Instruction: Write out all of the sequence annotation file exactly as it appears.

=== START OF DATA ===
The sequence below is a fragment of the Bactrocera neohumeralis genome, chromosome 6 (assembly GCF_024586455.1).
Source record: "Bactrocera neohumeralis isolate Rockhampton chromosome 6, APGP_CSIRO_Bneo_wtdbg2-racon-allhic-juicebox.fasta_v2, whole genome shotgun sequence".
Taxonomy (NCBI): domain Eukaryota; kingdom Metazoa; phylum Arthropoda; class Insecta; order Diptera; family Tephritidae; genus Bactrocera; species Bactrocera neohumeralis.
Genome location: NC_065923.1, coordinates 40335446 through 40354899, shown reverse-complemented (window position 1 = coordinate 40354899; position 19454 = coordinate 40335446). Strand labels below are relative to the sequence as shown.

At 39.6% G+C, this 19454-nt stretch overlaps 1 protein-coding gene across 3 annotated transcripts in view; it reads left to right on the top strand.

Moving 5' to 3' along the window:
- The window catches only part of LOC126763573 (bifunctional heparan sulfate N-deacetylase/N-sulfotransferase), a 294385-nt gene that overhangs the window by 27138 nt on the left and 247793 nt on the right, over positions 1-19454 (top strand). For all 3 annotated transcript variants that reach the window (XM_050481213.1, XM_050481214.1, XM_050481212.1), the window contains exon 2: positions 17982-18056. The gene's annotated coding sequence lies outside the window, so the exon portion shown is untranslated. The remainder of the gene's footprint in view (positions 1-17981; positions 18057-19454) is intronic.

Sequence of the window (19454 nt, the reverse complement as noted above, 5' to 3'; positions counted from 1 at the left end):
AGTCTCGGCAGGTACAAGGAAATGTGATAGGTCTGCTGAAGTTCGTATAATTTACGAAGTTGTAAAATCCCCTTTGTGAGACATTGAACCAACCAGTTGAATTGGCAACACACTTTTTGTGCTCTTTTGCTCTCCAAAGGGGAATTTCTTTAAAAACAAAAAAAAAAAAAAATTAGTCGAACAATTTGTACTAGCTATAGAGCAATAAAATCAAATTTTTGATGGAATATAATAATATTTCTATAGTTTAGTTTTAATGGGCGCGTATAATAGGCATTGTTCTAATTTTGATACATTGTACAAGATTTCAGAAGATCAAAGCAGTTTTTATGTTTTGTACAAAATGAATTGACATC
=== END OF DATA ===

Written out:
The sequence below is a fragment of the Bactrocera neohumeralis genome, chromosome 6 (assembly GCF_024586455.1).
Source record: "Bactrocera neohumeralis isolate Rockhampton chromosome 6, APGP_CSIRO_Bneo_wtdbg2-racon-allhic-juicebox.fasta_v2, whole genome shotgun sequence".
Taxonomy (NCBI): domain Eukaryota; kingdom Metazoa; phylum Arthropoda; class Insecta; order Diptera; family Tephritidae; genus Bactrocera; species Bactrocera neohumeralis.
Genome location: NC_065923.1, coordinates 40335446 through 40354899, shown reverse-complemented (window position 1 = coordinate 40354899; position 19454 = coordinate 40335446). Strand labels below are relative to the sequence as shown.

At 39.6% G+C, this 19454-nt stretch overlaps 1 protein-coding gene across 3 annotated transcripts in view; it reads left to right on the top strand.

Moving 5' to 3' along the window:
- The window catches only part of LOC126763573 (bifunctional heparan sulfate N-deacetylase/N-sulfotransferase), a 294385-nt gene that overhangs the window by 27138 nt on the left and 247793 nt on the right, over positions 1-19454 (top strand). For all 3 annotated transcript variants that reach the window (XM_050481213.1, XM_050481214.1, XM_050481212.1), the window contains exon 2: positions 17982-18056. The gene's annotated coding sequence lies outside the window, so the exon portion shown is untranslated. The remainder of the gene's footprint in view (positions 1-17981; positions 18057-19454) is intronic.

Sequence of the window (19454 nt, the reverse complement as noted above, 5' to 3'; positions counted from 1 at the left end):
AGTCTCGGCAGGTACAAGGAAATGTGATAGGTCTGCTGAAGTTCGTATAATTTACGAAGTTGTAAAATCCCCTTTGTGAGACATTGAACCAACCAGTTGAATTGGCAACACACTTTTTGTGCTCTTTTGCTCTCCAAAGGGGAATTTCTTTAAAAACAAAAAAAAAAAAAAATTAGTCGAACAATTTGTACTAGCTATAGAGCAATAAAATCAAATTTTTGATGGAATATAATAATATTTCTATAGTTTAGTTTTAATGGGCGCGTATAATAGGCATTGTTCTAATTTTGATACATTGTACAAGATTTCAGAAGATCAAAGCAGTTTTTATGTTTTGTACAAAATGAATTGACATC